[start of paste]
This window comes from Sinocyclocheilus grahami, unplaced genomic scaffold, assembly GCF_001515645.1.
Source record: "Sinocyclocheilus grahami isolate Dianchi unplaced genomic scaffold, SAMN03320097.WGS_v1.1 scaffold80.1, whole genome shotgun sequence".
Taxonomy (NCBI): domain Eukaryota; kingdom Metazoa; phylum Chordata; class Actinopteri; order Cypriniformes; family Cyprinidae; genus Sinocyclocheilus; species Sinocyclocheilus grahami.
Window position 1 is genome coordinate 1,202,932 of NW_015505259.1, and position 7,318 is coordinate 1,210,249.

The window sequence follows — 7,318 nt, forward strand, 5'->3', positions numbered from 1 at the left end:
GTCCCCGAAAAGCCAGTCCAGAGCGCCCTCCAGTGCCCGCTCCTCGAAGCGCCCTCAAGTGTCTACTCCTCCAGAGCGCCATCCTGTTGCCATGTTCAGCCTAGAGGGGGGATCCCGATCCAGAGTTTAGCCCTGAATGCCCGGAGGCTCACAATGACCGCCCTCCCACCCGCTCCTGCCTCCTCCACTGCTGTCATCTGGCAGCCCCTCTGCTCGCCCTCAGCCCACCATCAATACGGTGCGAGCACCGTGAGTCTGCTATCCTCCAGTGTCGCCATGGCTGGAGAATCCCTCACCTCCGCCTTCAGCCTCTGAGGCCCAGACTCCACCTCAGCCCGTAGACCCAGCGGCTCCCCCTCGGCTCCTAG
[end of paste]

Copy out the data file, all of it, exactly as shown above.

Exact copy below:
This window comes from Sinocyclocheilus grahami, unplaced genomic scaffold, assembly GCF_001515645.1.
Source record: "Sinocyclocheilus grahami isolate Dianchi unplaced genomic scaffold, SAMN03320097.WGS_v1.1 scaffold80.1, whole genome shotgun sequence".
Taxonomy (NCBI): domain Eukaryota; kingdom Metazoa; phylum Chordata; class Actinopteri; order Cypriniformes; family Cyprinidae; genus Sinocyclocheilus; species Sinocyclocheilus grahami.
Window position 1 is genome coordinate 1,202,932 of NW_015505259.1, and position 7,318 is coordinate 1,210,249.

The window sequence follows — 7,318 nt, forward strand, 5'->3', positions numbered from 1 at the left end:
GTCCCCGAAAAGCCAGTCCAGAGCGCCCTCCAGTGCCCGCTCCTCGAAGCGCCCTCAAGTGTCTACTCCTCCAGAGCGCCATCCTGTTGCCATGTTCAGCCTAGAGGGGGGATCCCGATCCAGAGTTTAGCCCTGAATGCCCGGAGGCTCACAATGACCGCCCTCCCACCCGCTCCTGCCTCCTCCACTGCTGTCATCTGGCAGCCCCTCTGCTCGCCCTCAGCCCACCATCAATACGGTGCGAGCACCGTGAGTCTGCTATCCTCCAGTGTCGCCATGGCTGGAGAATCCCTCACCTCCGCCTTCAGCCTCTGAGGCCCAGACTCCACCTCAGCCCGTAGACCCAGCGGCTCCCCCTCGGCTCCTAG